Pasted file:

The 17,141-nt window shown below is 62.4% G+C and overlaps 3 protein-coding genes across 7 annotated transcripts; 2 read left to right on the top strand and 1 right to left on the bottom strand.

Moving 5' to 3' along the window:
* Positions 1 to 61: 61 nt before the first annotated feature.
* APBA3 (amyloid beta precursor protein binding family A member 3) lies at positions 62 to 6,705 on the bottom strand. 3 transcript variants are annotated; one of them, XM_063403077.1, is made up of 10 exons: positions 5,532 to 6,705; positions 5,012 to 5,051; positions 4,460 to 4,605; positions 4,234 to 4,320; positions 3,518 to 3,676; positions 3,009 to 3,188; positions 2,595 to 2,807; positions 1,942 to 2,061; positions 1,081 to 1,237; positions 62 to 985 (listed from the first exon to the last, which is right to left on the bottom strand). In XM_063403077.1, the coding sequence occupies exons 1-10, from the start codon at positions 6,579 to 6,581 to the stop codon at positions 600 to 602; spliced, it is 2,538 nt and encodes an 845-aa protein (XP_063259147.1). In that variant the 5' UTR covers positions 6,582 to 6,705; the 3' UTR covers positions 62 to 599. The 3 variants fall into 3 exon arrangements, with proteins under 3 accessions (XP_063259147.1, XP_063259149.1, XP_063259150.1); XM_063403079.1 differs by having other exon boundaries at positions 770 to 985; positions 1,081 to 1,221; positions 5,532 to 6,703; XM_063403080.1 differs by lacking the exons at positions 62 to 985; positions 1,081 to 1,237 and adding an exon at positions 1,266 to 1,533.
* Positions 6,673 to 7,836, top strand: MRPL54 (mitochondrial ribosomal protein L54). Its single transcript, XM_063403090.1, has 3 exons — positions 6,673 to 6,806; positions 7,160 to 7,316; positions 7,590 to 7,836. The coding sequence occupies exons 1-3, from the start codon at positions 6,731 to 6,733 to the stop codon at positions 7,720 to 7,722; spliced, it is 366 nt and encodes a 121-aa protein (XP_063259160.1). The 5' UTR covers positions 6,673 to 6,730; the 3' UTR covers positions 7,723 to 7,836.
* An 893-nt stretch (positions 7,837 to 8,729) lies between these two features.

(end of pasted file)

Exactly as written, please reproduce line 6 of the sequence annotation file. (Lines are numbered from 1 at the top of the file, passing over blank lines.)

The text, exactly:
* An 893-nt stretch (positions 7,837 to 8,729) lies between these two features.